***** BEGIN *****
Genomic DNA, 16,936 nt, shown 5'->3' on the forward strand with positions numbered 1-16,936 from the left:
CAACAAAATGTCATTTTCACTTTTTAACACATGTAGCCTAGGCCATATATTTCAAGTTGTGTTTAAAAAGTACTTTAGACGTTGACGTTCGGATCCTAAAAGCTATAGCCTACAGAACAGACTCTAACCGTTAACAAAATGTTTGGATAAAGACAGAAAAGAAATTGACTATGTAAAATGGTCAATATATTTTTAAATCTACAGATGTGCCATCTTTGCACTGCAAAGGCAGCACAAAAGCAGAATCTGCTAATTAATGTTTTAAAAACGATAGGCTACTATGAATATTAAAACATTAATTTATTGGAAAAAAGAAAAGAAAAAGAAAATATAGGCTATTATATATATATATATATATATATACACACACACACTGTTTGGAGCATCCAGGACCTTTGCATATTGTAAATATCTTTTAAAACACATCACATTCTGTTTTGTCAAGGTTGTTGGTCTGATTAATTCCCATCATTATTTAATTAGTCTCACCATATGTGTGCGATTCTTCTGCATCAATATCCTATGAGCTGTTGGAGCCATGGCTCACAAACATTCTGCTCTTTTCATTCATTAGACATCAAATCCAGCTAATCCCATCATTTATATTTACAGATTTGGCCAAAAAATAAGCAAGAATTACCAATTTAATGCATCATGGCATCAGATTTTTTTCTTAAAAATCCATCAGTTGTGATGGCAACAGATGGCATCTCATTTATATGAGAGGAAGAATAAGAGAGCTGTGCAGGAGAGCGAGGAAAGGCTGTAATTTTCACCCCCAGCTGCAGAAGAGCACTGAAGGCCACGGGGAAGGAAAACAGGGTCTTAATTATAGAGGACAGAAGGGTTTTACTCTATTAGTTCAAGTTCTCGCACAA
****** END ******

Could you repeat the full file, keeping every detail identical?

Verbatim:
Genomic DNA, 16,936 nt, shown 5'->3' on the forward strand with positions numbered 1-16,936 from the left:
CAACAAAATGTCATTTTCACTTTTTAACACATGTAGCCTAGGCCATATATTTCAAGTTGTGTTTAAAAAGTACTTTAGACGTTGACGTTCGGATCCTAAAAGCTATAGCCTACAGAACAGACTCTAACCGTTAACAAAATGTTTGGATAAAGACAGAAAAGAAATTGACTATGTAAAATGGTCAATATATTTTTAAATCTACAGATGTGCCATCTTTGCACTGCAAAGGCAGCACAAAAGCAGAATCTGCTAATTAATGTTTTAAAAACGATAGGCTACTATGAATATTAAAACATTAATTTATTGGAAAAAAGAAAAGAAAAAGAAAATATAGGCTATTATATATATATATATATATATATACACACACACACTGTTTGGAGCATCCAGGACCTTTGCATATTGTAAATATCTTTTAAAACACATCACATTCTGTTTTGTCAAGGTTGTTGGTCTGATTAATTCCCATCATTATTTAATTAGTCTCACCATATGTGTGCGATTCTTCTGCATCAATATCCTATGAGCTGTTGGAGCCATGGCTCACAAACATTCTGCTCTTTTCATTCATTAGACATCAAATCCAGCTAATCCCATCATTTATATTTACAGATTTGGCCAAAAAATAAGCAAGAATTACCAATTTAATGCATCATGGCATCAGATTTTTTTCTTAAAAATCCATCAGTTGTGATGGCAACAGATGGCATCTCATTTATATGAGAGGAAGAATAAGAGAGCTGTGCAGGAGAGCGAGGAAAGGCTGTAATTTTCACCCCCAGCTGCAGAAGAGCACTGAAGGCCACGGGGAAGGAAAACAGGGTCTTAATTATAGAGGACAGAAGGGTTTTACTCTATTAGTTCAAGTTCTCGCACAA